Both University of Kentucky Symphony Orchestra director John Nardolillo and choirs director Jefferson Johnson are fans of Stanley Kubrick's 1968 science fiction classic 2001: A Space Odyssey, both as film fans and as musicians.
"It's a great masterpiece of cinema," Nardolillo says. "It is so beautifully and elegantly paced. He takes as much time as is needed to set the mood, and the music is a great part of that. It's one of the great movie soundtracks of all time."
Johnson says, "The idea of a doing a live performance of a score of a Kubrick film is sort of like a dream come true."
And really, it's a dream neither musician thought he could have. After all, movies are usually regarded as done when they are released. Sure, there might be re-edits, directors' cuts and things of that sort. But coming back in and being an essential element of a serious presentation of a cinematic icon isn't something most artists consider.
But that's what the UK Symphony and the UK Chorale will be doing Saturday night and Sunday afternoon, with the Singletary Center's presentation of 2001: A Space Odyssey Live. The performance is a complete screening of the movie, with the UK ensembles playing all of the music live, from the majestic fanfare of Richard Strauss' Also sprach Zarathustra that opens the film to the haunting, modern choral works of György Ligeti that usually appear in scenes with the mysterious black monolith.
The University of Kentucky ensembles are the first collegiate groups to receive permission to perform the live version of the film. Nardolillo sought permission after hearing about performances by the New York Philharmonic Orchestra and the National Symphony Orchestra.
"I went out there to see it in Washington, D.C., and it was spectacular," Nardolillo says. "And I met the people from the British Film Institute and the Southbank Center in London, which is their Lincoln Center, and I talked to them about it, and I proposed that we do it.
"It took some convincing."
That launched an eight-month process of sending the organizations recordings and video of both the orchestra and the chorale performing a variety of material to convince them that the student ensembles could handle the music, which is no easy task.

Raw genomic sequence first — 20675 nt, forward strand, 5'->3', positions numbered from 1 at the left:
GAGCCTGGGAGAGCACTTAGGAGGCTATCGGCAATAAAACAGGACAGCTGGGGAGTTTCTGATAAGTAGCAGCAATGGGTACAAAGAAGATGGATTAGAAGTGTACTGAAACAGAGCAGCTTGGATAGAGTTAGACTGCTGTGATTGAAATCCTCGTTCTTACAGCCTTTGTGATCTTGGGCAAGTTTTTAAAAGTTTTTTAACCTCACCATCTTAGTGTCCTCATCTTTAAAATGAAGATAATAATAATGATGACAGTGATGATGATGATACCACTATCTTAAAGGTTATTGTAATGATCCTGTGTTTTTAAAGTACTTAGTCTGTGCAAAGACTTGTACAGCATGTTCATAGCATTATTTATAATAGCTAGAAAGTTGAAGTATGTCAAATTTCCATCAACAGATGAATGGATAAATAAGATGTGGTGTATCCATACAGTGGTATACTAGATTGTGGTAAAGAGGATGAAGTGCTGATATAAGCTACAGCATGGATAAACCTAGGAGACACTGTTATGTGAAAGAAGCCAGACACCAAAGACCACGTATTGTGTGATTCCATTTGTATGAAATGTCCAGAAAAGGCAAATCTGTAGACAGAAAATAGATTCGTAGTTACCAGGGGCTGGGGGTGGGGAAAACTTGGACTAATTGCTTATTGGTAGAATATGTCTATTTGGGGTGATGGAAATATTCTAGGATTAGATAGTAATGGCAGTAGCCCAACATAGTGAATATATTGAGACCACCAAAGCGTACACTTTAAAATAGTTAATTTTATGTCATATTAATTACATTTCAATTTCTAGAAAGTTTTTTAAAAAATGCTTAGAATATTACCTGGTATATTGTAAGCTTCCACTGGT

"This is the hardest music we have ever done," Johnson says, referring Ligeti's choral works. "Preparing this has stretched me as an educator and a musician. I have had to come up with different ways of teaching, peer instruction, small-group rehearsals, large-group rehearsals and technology."
At the heart of the challenge is Ligeti's style of music.
"The music the choir sings in 2001 is atonal — it doesn't have a tonal center; there's no 'do,'" Johnson says, referring to the traditional "do, rei, me ..." scale.
"That's the most difficult music to sing, because there's no place to hang your hat musically, aurally. The other thing about our music for 2001 for the chorus is it's 12-tone music, and musicians will understand that 12-tone music is very difficult because any note on the piano is fair game for melody."
"It's a cacophony of pitches with rhythms that's almost impossible to perform. This is the picture of chaos."
To Johnson, the chorale's approach to addressing some of the challenges in the music has been very much in the spirit of the film, which imagined technology of the early 21st century, including passenger spaceships and video phone booths. At a Monday afternoon chorale rehearsal, most students have an earbud in from their tablets or smartphones, which would usually be a major no-no at choir rehearsal.
"We're using two apps," Johnson says. "One is a keyboard app where they can play their note at a specific time to find their pitch in lieu of using a pitch pipe, which other groups have used performing this, and another is a metronome app, which they can use to keep the beat."
Nardolillo and the orchestra face different challenges. The movie's music ranges from the traditional Blue Danube Waltz by Johann Strauss II to Ligeti's Atmospheres, which Narolillo says is the largest score, physically, that he has conducted, because each instrument has multiple parts, and it comes with special instructions to rival the movie's famous zero-gravity toilet.
"It calls for quite a large orchestra with four of every kind of wind instrument: six horns and four trumpets and four trombones; an organ, piano and percussion; plus lots of string players, plus a choir," Nardolillo says.
He has to handle the difficult score while keeping everything in sync with the film. To do that, he has a monitor on stage with a clock and a notated score saying where they should be in the film every few measures.
It's a full presentation of the movie, with a surround-sound system for the speaking parts and dialogue and two digital movie projectors housed in a projection booth built at the back of the Singletary Center concert hall.
One thing that makes the live performance work well is that music is never spoken over, and it's combined with other sound effects only a few times, Nardolillo says.
"It is a movie that really put the music front and center," Nardolillo says.
And this weekend, the UK ensembles will be doing the same thing.